Wataru Ohashi

A graduate of Kansei Gakuin University, Ohashi joined the Nihon Unsou transport company after he left college in 1970. He worked his up through the business. In 1981 he put together a deal for seven transport companies to begin a courier service in Japan and in 1984 this company, originally called Zen Nippon Ryutsu, became Footwork. Nihon Unsou, the dominant partner in the business, also changed its name to Footwork with Ohashi becoming chairman of that business. The business diversified with amazing speed in the 1980s moving into restaurants, drink, mail order and even construction activities. The company also embarked on rapid international expansion, initially in Hawaii and Korea but then in the United States and Britain. In December 1986 Footwork was listed on the Osaka stock exchange. As part of the international expansion in 1988 Ohashi became the sponsor of the Formula 3000 Mooncraft team, which was running Aguri Suzuki in Japan and later in selected European races. At the end of 1989 Ohashi bought the Arrows F1 team from Jackie Oliver and Alan Rees. It was too late to do much for the 1990 season and the result was a botched together A11B, driven by Michele Alboreto and Alex Caffi. Ohashi however agreed to fund a new Porsche V12 engine and that was due to arrive in 1991. Alan Jenkins was signed to be the new technical director and the team seemed to be moving in the right direction. The Porsche engines were not a success and then when the new Footwork FA12 appeared it suffered a suspension failure in Tamburello Corner at Imola and was destroyed. A second new car was badly damaged at Monaco by Caffi. By June the team had reached the conclusion that the Porsche engine was a flop and did a deal to use Brian Hart-prepared Cosworth DFRs instead. The poor results meant that the team had by then dropped into pre-qualifying but things recovered in 1992 with Suzuki's arrival giving the team a supply of Mugen engines. The new car was a good one and the team finished a respectable seventh in the Constructors' Championship. The 1993 season was not as good and at the end of the year Ohashi was forced by his shareholders to stop spending money on racing. Mugen departed and the team struggled badly but it was not until the end of 1994 that Oliver and Rees were in a position to buy back their shares from Ohashi.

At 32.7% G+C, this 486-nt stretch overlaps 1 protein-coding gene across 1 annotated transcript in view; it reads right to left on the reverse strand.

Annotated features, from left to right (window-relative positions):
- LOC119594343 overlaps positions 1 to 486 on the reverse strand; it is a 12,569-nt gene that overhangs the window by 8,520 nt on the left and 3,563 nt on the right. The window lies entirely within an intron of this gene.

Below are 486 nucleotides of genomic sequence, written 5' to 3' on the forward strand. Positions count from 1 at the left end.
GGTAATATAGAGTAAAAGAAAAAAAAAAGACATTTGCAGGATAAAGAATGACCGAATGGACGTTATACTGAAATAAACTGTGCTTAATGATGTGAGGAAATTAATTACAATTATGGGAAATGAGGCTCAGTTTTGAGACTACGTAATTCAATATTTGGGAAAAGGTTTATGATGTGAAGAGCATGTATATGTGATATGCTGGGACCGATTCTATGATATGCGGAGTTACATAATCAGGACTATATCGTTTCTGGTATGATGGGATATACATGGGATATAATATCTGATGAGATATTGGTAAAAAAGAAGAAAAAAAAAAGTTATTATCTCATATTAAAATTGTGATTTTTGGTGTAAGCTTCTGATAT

Footwork's dreams of building a global courier business were slowed by the economic problems in the early 1990s and the company eventually failed in 2001. This led to the arrest of Ohashi and five others at the end of that year with prosecutors claiming that they had conspired to "pad out" the company's figures for several years in the 1990s in order to secure bank loans. The case against Ohashi is still outstanding.